‘It’s a fact!’ BBC’s Chris Mason scolds Labour for denying COVID-19 is a ‘Chinese virus’

The BBC’s Chris Mason pointed out that it was simply “a fact” that the coronavirus was a “Chinese virus” after a Labour official refuted this description. Lara McNeill, a Youth Representative for Labour, said it was “not the case” that the pandemic was a Chinese virus, prompting Mason to intervene. He told the Labour official that “factually this is a Chinese virus,” adding that China “is where it came from”.

The on-air spat follows controversy in the US where President Donald Trump has received backlash for referring to the coronavirus as the “Chinese virus”.

In response, China’s foreign ministry hit back at US president, before calling on him to “stop this despicable practice”.

During Friday evening’s panel discussion on BBC’s Any Questions, Ms McNeill tried to correct the host Chris Mason on his labelling of the pandemic.

She said: “There has been some appalling spike in hate crimes towards Chinese and East Asian people which is very worrying so we have to be careful about saying this is a Chinese virus. That is not the case.”

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Mason rebuked: “Hang on a minute, isn’t just factually this a Chinese virus? I mean that is where it came from?”

Ms Neill, who serves on Labour’s National Executive Council, responded: “There has been a lot of Chinese and East Asian people receiving racist abuse in the UK and across the world as a result of this, so it’s an important point to make, with people suggesting certain sanctions should be put on China because of this.”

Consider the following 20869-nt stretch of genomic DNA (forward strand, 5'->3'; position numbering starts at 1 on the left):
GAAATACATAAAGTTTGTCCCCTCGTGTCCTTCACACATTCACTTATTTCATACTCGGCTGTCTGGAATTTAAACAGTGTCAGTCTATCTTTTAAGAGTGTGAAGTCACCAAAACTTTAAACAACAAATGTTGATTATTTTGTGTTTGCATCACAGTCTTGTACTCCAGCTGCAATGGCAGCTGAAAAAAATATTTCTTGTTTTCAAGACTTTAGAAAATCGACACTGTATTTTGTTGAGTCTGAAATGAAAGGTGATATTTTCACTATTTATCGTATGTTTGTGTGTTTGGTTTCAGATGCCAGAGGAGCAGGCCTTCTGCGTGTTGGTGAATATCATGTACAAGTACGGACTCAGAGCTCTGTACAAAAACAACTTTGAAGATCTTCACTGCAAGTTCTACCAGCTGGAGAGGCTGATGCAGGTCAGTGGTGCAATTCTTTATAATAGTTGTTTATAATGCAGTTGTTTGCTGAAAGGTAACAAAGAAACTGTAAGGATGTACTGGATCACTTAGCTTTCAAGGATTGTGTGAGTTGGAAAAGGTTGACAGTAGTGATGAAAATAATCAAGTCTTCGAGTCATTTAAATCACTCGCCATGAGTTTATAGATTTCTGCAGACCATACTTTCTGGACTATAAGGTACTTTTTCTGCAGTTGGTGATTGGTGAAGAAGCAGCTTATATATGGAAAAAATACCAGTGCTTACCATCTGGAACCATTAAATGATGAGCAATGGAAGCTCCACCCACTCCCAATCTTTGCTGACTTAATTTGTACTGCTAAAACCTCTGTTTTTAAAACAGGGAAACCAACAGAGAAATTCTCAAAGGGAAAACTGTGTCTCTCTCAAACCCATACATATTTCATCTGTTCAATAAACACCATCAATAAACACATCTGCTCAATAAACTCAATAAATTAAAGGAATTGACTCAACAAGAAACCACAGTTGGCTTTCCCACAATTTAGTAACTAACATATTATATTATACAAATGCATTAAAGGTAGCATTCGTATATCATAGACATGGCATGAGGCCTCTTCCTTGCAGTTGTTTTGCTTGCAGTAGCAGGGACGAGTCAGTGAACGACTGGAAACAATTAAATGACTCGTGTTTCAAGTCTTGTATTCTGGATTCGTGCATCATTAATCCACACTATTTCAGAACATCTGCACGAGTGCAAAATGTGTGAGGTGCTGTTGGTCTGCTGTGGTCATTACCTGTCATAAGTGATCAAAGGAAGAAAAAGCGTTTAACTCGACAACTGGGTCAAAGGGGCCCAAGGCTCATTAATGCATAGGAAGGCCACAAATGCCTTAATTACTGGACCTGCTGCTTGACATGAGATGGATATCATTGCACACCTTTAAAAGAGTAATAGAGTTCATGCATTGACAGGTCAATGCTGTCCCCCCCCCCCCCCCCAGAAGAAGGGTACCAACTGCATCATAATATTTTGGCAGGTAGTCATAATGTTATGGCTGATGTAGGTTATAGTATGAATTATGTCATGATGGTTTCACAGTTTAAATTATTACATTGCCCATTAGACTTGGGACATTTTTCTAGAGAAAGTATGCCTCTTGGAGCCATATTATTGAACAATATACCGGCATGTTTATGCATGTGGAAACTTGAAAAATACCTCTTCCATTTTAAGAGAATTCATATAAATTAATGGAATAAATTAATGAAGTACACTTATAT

The World Health Organization (WHO) has advised against terms such as the Chinese virus or Wuhan virus that link the virus to China or the city of Wuhan, where it was first detected, in order to avoid discrimination or stigmatisation.

After first receiving criticism for his own use of the phrase, President Trump has since doubled down on it. 

He insisted that the phrase was not racist, adding: “It’s not racist at all. It comes from China, that’s why. It comes from China. I want to be accurate.”

When pressed on how Asian-Americans would react to this phrasing, President Trump resonded: “I think they probably would agree with it 100 percent. It comes from China.”

The US President received support from his Republican allies who defended the pandemic’s new name. 

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John Cornyn, a Republican senator from Texas, said: “China is to blame because the culture where people eat bats and snakes and dogs and things like that. That’s why China has been a source of a lot of these viruses.”

However, China experts have warned that this label will increase tensions between China and US and encourage xenophobia towards Asian-Americans. 

Asian-Americans have already reported incidents of racial slurs and physical abuse over the perception that China caused the COVID-19 outbreak.

China’s foreign ministry spokesman Geng Shuang said the US should take care of their own matters, telling reporters: “Some US politicians have tried to stigmatise China which China strongly condemns.

“We urge the US to stop this despicable practice. We are very angry and strongly oppose it.”

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